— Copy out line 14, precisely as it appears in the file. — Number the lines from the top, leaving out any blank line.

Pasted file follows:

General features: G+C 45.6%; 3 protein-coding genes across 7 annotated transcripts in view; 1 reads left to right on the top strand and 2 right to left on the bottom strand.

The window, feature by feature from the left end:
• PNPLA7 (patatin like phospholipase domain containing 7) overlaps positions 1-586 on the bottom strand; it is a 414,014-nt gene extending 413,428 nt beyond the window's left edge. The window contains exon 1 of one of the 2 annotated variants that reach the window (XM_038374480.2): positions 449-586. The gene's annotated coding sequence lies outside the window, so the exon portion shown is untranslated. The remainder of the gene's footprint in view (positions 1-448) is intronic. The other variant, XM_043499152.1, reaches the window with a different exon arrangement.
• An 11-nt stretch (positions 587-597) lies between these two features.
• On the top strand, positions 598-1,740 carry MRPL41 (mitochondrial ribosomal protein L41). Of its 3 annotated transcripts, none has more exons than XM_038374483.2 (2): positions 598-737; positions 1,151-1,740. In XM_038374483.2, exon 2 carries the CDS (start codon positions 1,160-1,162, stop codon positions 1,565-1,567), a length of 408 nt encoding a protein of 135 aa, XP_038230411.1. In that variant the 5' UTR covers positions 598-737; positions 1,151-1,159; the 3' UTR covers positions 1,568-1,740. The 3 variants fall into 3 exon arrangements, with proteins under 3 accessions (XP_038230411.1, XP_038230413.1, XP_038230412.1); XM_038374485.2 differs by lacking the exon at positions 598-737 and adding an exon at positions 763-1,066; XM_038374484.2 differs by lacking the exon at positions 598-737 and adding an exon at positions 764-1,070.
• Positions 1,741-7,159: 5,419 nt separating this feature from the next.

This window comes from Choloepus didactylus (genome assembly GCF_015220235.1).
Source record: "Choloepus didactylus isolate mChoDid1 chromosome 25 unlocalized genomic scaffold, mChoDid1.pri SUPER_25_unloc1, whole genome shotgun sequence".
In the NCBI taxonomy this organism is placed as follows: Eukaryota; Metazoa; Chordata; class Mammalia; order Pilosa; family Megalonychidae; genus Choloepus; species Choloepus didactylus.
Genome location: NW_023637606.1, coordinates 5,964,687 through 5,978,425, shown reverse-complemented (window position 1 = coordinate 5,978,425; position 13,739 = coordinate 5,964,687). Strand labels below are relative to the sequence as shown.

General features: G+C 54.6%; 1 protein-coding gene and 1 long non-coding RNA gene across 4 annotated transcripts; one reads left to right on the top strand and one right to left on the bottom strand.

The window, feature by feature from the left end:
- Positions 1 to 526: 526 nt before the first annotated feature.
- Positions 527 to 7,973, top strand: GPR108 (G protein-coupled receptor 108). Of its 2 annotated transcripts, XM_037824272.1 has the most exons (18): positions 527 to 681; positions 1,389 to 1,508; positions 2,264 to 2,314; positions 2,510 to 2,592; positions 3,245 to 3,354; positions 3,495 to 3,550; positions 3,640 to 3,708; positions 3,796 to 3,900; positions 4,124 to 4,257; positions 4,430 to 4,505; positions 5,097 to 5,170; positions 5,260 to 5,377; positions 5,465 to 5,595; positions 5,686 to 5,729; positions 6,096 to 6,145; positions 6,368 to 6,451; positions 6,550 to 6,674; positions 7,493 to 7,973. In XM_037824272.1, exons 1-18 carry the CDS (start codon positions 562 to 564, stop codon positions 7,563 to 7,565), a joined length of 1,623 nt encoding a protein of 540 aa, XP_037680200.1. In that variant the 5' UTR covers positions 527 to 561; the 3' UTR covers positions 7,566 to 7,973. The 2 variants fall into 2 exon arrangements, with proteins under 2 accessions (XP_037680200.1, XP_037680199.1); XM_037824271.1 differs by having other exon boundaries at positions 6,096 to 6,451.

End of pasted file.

- Positions 527 to 7,973, top strand: GPR108 (G protein-coupled receptor 108). Of its 2 annotated transcripts, XM_037824272.1 has the most exons (18): positions 527 to 681; positions 1,389 to 1,508; positions 2,264 to 2,314; positions 2,510 to 2,592; positions 3,245 to 3,354; positions 3,495 to 3,550; positions 3,640 to 3,708; positions 3,796 to 3,900; positions 4,124 to 4,257; positions 4,430 to 4,505; positions 5,097 to 5,170; positions 5,260 to 5,377; positions 5,465 to 5,595; positions 5,686 to 5,729; positions 6,096 to 6,145; positions 6,368 to 6,451; positions 6,550 to 6,674; positions 7,493 to 7,973. In XM_037824272.1, exons 1-18 carry the CDS (start codon positions 562 to 564, stop codon positions 7,563 to 7,565), a joined length of 1,623 nt encoding a protein of 540 aa, XP_037680200.1. In that variant the 5' UTR covers positions 527 to 561; the 3' UTR covers positions 7,566 to 7,973. The 2 variants fall into 2 exon arrangements, with proteins under 2 accessions (XP_037680200.1, XP_037680199.1); XM_037824271.1 differs by having other exon boundaries at positions 6,096 to 6,451.